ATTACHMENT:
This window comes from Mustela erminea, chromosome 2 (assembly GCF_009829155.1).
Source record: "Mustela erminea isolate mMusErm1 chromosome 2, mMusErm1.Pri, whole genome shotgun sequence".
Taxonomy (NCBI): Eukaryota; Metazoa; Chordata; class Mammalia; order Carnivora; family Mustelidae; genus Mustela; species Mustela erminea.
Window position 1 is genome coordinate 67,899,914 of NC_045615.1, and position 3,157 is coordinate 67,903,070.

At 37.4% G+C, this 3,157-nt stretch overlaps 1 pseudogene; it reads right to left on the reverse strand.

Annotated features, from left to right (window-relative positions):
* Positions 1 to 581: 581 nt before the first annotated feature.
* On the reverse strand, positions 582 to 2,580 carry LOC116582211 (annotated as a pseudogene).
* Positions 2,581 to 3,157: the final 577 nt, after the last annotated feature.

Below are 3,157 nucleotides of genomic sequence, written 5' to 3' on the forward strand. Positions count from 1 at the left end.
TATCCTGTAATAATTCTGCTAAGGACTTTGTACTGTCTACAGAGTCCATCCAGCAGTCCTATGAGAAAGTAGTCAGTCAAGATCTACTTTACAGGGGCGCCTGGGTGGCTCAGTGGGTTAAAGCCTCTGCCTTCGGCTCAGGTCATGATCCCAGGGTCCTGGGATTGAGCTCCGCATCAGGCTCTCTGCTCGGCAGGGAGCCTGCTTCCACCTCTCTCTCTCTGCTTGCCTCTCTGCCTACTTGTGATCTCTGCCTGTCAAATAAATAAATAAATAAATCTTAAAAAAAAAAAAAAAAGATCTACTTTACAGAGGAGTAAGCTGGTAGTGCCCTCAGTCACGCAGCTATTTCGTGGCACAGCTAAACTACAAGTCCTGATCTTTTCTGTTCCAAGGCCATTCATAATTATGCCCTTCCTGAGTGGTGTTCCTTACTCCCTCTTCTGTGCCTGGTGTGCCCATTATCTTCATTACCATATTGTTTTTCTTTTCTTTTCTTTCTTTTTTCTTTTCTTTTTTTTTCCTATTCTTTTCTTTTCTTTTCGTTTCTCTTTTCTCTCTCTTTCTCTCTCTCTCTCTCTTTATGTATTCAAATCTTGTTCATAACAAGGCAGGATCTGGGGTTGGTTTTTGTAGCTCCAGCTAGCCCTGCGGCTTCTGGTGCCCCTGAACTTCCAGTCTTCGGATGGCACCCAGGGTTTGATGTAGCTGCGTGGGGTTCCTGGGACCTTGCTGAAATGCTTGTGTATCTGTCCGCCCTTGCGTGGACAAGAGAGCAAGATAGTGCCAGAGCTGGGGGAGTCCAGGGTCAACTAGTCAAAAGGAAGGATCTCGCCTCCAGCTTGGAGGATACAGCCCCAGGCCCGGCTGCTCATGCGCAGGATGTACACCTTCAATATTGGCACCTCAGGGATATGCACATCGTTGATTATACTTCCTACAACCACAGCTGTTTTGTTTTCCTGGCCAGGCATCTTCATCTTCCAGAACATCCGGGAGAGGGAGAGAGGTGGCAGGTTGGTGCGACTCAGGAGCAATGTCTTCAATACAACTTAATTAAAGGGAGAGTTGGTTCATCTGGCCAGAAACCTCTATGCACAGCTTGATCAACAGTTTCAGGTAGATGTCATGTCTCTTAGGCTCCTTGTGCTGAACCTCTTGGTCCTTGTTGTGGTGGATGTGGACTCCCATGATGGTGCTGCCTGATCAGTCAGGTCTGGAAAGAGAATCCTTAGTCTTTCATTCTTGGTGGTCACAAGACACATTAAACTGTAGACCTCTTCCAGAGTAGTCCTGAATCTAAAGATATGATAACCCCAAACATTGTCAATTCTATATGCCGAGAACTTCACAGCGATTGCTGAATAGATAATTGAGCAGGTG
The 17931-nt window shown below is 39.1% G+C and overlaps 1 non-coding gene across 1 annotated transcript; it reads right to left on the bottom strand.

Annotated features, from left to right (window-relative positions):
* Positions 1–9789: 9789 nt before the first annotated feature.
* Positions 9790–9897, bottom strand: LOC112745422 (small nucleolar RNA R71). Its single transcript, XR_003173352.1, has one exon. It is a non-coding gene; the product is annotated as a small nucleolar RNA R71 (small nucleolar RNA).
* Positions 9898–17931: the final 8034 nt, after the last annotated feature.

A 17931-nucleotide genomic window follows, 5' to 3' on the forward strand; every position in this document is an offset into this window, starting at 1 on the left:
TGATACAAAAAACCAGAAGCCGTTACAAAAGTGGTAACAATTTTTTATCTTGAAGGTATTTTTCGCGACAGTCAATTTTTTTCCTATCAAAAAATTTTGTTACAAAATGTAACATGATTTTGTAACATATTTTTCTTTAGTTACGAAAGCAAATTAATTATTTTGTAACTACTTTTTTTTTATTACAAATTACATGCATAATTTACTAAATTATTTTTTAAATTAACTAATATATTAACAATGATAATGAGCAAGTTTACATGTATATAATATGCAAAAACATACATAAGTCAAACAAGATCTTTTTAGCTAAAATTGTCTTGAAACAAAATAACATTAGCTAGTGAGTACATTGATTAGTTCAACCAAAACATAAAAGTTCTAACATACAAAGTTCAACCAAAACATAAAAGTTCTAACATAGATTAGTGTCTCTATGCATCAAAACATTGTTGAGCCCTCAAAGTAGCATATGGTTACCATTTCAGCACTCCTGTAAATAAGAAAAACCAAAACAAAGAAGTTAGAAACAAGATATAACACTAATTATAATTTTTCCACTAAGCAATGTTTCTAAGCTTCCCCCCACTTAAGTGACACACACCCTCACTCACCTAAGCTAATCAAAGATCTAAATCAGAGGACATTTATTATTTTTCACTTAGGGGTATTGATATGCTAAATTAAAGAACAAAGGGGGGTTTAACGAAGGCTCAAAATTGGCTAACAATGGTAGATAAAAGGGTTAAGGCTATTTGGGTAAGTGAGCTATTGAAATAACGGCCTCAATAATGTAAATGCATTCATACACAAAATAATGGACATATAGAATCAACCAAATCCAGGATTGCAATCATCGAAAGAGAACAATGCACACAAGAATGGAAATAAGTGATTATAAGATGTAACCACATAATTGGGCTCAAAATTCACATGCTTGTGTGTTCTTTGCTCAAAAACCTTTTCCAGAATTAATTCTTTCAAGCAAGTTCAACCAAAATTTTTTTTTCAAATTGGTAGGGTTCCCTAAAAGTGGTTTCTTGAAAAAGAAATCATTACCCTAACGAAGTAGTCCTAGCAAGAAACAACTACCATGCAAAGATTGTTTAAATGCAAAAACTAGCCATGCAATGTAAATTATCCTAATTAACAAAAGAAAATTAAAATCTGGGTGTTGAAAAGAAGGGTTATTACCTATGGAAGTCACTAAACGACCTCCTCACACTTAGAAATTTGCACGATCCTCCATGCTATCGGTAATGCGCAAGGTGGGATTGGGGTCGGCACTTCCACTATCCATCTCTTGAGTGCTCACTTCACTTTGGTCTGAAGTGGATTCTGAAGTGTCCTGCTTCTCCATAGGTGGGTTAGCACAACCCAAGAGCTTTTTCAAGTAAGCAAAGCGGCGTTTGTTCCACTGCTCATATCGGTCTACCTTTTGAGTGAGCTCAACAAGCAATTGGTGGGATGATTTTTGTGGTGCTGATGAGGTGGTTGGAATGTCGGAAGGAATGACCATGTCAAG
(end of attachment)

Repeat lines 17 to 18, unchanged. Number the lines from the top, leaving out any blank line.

A 17931-nucleotide genomic window follows, 5' to 3' on the forward strand; every position in this document is an offset into this window, starting at 1 on the left:
TGATACAAAAAACCAGAAGCCGTTACAAAAGTGGTAACAATTTTTTATCTTGAAGGTATTTTTCGCGACAGTCAATTTTTTTCCTATCAAAAAATTTTGTTACAAAATGTAACATGATTTTGTAACATATTTTTCTTTAGTTACGAAAGCAAATTAATTATTTTGTAACTACTTTTTTTTTATTACAAATTACATGCATAATTTACTAAATTATTTTTTAAATTAACTAATATATTAACAATGATAATGAGCAAGTTTACATGTATATAATATGCAAAAACATACATAAGTCAAACAAGATCTTTTTAGCTAAAATTGTCTTGAAACAAAATAACATTAGCTAGTGAGTACATTGATTAGTTCAACCAAAACATAAAAGTTCTAACATACAAAGTTCAACCAAAACATAAAAGTTCTAACATAGATTAGTGTCTCTATGCATCAAAACATTGTTGAGCCCTCAAAGTAGCATATGGTTACCATTTCAGCACTCCTGTAAATAAGAAAAACCAAAACAAAGAAGTTAGAAACAAGATATAACACTAATTATAATTTTTCCACTAAGCAATGTTTCTAAGCTTCCCCCCACTTAAGTGACACACACCCTCACTCACCTAAGCTAATCAAAGATCTAAATCAGAGGACATTTATTATTTTTCACTTAGGGGTATTGATATGCTAAATTAAAGAACAAAGGGGGGTTTAACGAAGGCTCAAAATTGGCTAACAATGGTAGATAAAAGGGTTAAGGCTATTTGGGTAAGTGAGCTATTGAAATAACGGCCTCAATAATGTAAATGCATTCATACACAAAATAATGGACATATAGAATCAACCAAATCCAGGATTGCAATCATCGAAAGAGAACAATGCACACAAGAATGGAAATAAGTGATTATAAGATGTAACCACATAATTGGGCTCAAAATTCACATGCTTGTGTGTTCTTTGCTCAAAAACCTTTTCCAGAATTAATTCTTTCAAGCAAGTTCAACCAAAATTTTTTTTTCAAATTGGTAGGGTTCCCTAAAAGTGGTTTCTTGAAAAAGAAATCATTACCCTAACGAAGTAGTCCTAGCAAGAAACAACTACCATGCAAAGATTGTTTAAATGCAAAAACTAGCCATGCAATGTAAATTATCCTAATTAACAAAAGAAAATTAAAATCTGGGTGTTGAAAAGAAGGGTTATTACCTATGGAAGTCACTAAACGACCTCCTCACACTTAGAAATTTGCACGATCCTCCATGCTATCGGTAATGCGCAAGGTGGGATTGGGGTCGGCACTTCCACTATCCATCTCTTGAGTGCTCACTTCACTTTGGTCTGAAGTGGATTCTGAAGTGTCCTGCTTCTCCATAGGTGGGTTAGCACAACCCAAGAGCTTTTTCAAGTAAGCAAAGCGGCGTTTGTTCCACTGCTCATATCGGTCTACCTTTTGAGTGAGCTCAACAAGCAATTGGTGGGATGATTTTTGTGGTGCTGATGAGGTGGTTGGAATGTCGGAAGGAATGACCATGTCAAG